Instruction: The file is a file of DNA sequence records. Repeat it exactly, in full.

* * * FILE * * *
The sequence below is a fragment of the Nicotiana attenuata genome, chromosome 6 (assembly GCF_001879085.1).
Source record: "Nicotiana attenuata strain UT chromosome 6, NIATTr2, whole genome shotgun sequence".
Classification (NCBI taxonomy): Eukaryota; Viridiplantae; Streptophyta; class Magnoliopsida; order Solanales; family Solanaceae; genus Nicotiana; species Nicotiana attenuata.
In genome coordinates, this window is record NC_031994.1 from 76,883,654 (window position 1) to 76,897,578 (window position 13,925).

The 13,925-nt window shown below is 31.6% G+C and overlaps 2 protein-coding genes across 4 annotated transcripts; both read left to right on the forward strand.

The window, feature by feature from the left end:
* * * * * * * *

The sequence below is a fragment of the Nicotiana attenuata genome, chromosome 6 (assembly GCF_001879085.1).
Source record: "Nicotiana attenuata strain UT chromosome 6, NIATTr2, whole genome shotgun sequence".
Classification (NCBI taxonomy): Eukaryota; Viridiplantae; Streptophyta; class Magnoliopsida; order Solanales; family Solanaceae; genus Nicotiana; species Nicotiana attenuata.
In genome coordinates, this window is record NC_031994.1 from 76,883,654 (window position 1) to 76,897,578 (window position 13,925).

The 13,925-nt window shown below is 31.6% G+C and overlaps 2 protein-coding genes across 4 annotated transcripts; both read left to right on the forward strand.

The window, feature by feature from the left end: